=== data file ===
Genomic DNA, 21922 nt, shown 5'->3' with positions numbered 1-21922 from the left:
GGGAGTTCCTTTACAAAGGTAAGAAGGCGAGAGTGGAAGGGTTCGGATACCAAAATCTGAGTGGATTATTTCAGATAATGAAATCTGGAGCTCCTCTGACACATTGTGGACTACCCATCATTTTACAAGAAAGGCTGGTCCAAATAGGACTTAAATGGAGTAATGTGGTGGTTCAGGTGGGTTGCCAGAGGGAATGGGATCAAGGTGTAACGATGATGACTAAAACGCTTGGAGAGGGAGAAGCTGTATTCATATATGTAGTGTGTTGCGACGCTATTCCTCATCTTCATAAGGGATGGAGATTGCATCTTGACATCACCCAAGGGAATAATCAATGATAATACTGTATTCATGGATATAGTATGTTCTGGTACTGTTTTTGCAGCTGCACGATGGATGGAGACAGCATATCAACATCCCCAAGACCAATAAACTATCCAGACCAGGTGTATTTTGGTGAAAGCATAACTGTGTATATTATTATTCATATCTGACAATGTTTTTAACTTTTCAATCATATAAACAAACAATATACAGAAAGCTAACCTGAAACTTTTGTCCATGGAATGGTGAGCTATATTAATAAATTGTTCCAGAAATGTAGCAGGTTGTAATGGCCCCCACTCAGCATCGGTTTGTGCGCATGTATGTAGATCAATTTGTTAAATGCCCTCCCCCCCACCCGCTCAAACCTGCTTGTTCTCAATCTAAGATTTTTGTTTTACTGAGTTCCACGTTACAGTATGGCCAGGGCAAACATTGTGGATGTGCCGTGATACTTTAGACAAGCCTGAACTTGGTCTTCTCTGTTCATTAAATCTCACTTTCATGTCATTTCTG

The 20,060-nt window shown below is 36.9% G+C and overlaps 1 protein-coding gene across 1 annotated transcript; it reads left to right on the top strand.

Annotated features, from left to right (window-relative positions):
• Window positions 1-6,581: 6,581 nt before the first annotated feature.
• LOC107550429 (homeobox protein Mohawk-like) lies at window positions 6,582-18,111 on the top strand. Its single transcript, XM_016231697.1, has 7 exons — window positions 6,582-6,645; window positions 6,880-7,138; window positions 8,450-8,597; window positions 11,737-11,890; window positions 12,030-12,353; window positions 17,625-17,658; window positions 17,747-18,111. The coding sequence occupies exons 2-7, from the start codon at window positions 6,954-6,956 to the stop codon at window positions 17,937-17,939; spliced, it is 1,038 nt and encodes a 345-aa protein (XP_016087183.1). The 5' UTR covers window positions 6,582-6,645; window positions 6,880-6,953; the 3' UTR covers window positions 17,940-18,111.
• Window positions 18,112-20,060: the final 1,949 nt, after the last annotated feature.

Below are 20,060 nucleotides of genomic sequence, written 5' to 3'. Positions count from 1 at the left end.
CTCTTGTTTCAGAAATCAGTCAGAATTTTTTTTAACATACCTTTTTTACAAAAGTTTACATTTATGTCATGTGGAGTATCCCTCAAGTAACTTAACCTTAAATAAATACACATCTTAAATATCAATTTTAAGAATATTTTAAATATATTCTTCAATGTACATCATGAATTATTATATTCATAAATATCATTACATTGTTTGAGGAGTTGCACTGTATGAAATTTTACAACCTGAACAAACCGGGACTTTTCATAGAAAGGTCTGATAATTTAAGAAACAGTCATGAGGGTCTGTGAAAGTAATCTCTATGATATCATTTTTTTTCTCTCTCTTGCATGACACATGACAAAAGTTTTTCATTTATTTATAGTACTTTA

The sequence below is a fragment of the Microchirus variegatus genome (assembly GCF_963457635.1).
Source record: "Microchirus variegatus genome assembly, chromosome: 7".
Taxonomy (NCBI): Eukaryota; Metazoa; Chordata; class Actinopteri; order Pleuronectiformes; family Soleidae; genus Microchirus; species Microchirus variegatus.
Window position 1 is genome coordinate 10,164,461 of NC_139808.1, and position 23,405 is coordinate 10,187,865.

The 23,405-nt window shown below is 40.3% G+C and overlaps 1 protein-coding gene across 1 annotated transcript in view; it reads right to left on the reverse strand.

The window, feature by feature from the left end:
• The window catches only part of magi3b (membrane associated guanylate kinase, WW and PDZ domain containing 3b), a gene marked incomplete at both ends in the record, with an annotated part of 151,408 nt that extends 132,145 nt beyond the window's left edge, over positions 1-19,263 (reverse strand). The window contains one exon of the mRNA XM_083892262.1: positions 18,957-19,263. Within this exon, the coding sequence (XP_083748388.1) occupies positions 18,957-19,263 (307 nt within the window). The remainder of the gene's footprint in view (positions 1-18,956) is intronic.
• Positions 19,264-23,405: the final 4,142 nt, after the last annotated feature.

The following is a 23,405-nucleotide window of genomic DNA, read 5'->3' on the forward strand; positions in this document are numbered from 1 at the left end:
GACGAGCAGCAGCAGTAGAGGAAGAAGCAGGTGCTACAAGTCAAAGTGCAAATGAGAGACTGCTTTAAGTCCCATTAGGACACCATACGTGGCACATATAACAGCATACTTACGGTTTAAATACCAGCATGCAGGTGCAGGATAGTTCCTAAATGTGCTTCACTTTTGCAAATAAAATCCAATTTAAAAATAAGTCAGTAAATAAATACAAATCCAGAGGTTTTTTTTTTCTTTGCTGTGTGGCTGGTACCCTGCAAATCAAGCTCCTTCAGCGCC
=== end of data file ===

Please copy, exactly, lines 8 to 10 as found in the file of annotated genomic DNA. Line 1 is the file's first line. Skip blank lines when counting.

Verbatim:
Below are 20,060 nucleotides of genomic sequence, written 5' to 3'. Positions count from 1 at the left end.
CTCTTGTTTCAGAAATCAGTCAGAATTTTTTTTAACATACCTTTTTTACAAAAGTTTACATTTATGTCATGTGGAGTATCCCTCAAGTAACTTAACCTTAAATAAATACACATCTTAAATATCAATTTTAAGAATATTTTAAATATATTCTTCAATGTACATCATGAATTATTATATTCATAAATATCATTACATTGTTTGAGGAGTTGCACTGTATGAAATTTTACAACCTGAACAAACCGGGACTTTTCATAGAAAGGTCTGATAATTTAAGAAACAGTCATGAGGGTCTGTGAAAGTAATCTCTATGATATCATTTTTTTTCTCTCTCTTGCATGACACATGACAAAAGTTTTTCATTTATTTATAGTACTTTA

The sequence below is a fragment of the Microchirus variegatus genome (assembly GCF_963457635.1).